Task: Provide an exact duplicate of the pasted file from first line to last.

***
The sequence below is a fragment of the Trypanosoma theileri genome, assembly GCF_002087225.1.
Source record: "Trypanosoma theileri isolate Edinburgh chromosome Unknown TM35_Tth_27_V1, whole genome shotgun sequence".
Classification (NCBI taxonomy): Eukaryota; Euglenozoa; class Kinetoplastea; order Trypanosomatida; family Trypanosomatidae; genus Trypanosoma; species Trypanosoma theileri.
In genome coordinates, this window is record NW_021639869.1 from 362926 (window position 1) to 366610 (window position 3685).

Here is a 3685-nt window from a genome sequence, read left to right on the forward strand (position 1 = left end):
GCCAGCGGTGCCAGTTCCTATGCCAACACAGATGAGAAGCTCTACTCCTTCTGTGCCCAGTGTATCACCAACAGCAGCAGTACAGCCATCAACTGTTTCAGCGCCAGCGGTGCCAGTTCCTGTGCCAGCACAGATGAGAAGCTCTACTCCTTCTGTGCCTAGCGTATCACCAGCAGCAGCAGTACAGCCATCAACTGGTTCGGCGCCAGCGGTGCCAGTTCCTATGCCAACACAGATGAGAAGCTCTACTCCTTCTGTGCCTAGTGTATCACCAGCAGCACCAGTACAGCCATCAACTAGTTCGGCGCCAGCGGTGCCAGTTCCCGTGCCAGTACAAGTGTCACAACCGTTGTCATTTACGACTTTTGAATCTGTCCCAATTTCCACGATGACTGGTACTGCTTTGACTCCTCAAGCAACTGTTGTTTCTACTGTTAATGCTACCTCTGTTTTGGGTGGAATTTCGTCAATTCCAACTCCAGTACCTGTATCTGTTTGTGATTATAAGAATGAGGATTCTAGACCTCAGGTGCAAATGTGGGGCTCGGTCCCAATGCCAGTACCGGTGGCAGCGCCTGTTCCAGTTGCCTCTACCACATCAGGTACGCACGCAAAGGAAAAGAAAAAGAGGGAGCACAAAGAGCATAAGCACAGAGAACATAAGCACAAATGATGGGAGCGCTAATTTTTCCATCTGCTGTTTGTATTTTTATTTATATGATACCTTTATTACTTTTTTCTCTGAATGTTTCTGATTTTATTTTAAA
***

The sequence below is a fragment of the Trypanosoma theileri genome, assembly GCF_002087225.1.
Source record: "Trypanosoma theileri isolate Edinburgh chromosome Unknown TM35_Tth_27_V1, whole genome shotgun sequence".
Classification (NCBI taxonomy): Eukaryota; Euglenozoa; class Kinetoplastea; order Trypanosomatida; family Trypanosomatidae; genus Trypanosoma; species Trypanosoma theileri.
In genome coordinates, this window is record NW_021639869.1 from 362926 (window position 1) to 366610 (window position 3685).

Here is a 3685-nt window from a genome sequence, read left to right on the forward strand (position 1 = left end):
GCCAGCGGTGCCAGTTCCTATGCCAACACAGATGAGAAGCTCTACTCCTTCTGTGCCCAGTGTATCACCAACAGCAGCAGTACAGCCATCAACTGTTTCAGCGCCAGCGGTGCCAGTTCCTGTGCCAGCACAGATGAGAAGCTCTACTCCTTCTGTGCCTAGCGTATCACCAGCAGCAGCAGTACAGCCATCAACTGGTTCGGCGCCAGCGGTGCCAGTTCCTATGCCAACACAGATGAGAAGCTCTACTCCTTCTGTGCCTAGTGTATCACCAGCAGCACCAGTACAGCCATCAACTAGTTCGGCGCCAGCGGTGCCAGTTCCCGTGCCAGTACAAGTGTCACAACCGTTGTCATTTACGACTTTTGAATCTGTCCCAATTTCCACGATGACTGGTACTGCTTTGACTCCTCAAGCAACTGTTGTTTCTACTGTTAATGCTACCTCTGTTTTGGGTGGAATTTCGTCAATTCCAACTCCAGTACCTGTATCTGTTTGTGATTATAAGAATGAGGATTCTAGACCTCAGGTGCAAATGTGGGGCTCGGTCCCAATGCCAGTACCGGTGGCAGCGCCTGTTCCAGTTGCCTCTACCACATCAGGTACGCACGCAAAGGAAAAGAAAAAGAGGGAGCACAAAGAGCATAAGCACAGAGAACATAAGCACAAATGATGGGAGCGCTAATTTTTCCATCTGCTGTTTGTATTTTTATTTATATGATACCTTTATTACTTTTTTCTCTGAATGTTTCTGATTTTATTTTAAA